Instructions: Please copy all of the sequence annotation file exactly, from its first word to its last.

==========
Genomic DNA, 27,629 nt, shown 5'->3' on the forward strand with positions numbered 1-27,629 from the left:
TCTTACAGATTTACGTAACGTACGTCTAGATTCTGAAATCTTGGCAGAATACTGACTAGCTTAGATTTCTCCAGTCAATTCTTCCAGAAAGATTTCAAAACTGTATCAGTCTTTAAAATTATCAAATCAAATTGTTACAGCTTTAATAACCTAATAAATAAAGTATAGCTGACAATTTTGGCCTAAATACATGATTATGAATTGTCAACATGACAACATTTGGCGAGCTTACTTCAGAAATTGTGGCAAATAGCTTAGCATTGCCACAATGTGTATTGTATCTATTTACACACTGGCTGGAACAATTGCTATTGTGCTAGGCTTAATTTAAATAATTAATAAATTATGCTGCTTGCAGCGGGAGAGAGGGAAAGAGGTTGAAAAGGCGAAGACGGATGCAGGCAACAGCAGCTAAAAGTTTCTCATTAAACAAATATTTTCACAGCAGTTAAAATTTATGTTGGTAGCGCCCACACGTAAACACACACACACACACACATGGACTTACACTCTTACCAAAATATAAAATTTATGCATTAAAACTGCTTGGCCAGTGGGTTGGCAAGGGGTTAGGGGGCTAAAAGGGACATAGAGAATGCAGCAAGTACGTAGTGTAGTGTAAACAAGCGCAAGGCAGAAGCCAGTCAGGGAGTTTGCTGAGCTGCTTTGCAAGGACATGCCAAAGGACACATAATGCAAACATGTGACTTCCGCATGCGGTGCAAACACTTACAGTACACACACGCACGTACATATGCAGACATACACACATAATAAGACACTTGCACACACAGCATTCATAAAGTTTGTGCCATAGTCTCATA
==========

Genomic DNA, 27,629 nt, shown 5'->3' on the forward strand with positions numbered 1-27,629 from the left:
TCTTACAGATTTACGTAACGTACGTCTAGATTCTGAAATCTTGGCAGAATACTGACTAGCTTAGATTTCTCCAGTCAATTCTTCCAGAAAGATTTCAAAACTGTATCAGTCTTTAAAATTATCAAATCAAATTGTTACAGCTTTAATAACCTAATAAATAAAGTATAGCTGACAATTTTGGCCTAAATACATGATTATGAATTGTCAACATGACAACATTTGGCGAGCTTACTTCAGAAATTGTGGCAAATAGCTTAGCATTGCCACAATGTGTATTGTATCTATTTACACACTGGCTGGAACAATTGCTATTGTGCTAGGCTTAATTTAAATAATTAATAAATTATGCTGCTTGCAGCGGGAGAGAGGGAAAGAGGTTGAAAAGGCGAAGACGGATGCAGGCAACAGCAGCTAAAAGTTTCTCATTAAACAAATATTTTCACAGCAGTTAAAATTTATGTTGGTAGCGCCCACACGTAAACACACACACACACACACATGGACTTACACTCTTACCAAAATATAAAATTTATGCATTAAAACTGCTTGGCCAGTGGGTTGGCAAGGGGTTAGGGGGCTAAAAGGGACATAGAGAATGCAGCAAGTACGTAGTGTAGTGTAAACAAGCGCAAGGCAGAAGCCAGTCAGGGAGTTTGCTGAGCTGCTTTGCAAGGACATGCCAAAGGACACATAATGCAAACATGTGACTTCCGCATGCGGTGCAAACACTTACAGTACACACACGCACGTACATATGCAGACATACACACATAATAAGACACTTGCACACACAGCATTCATAAAGTTTGTGCCATAGTCTCATA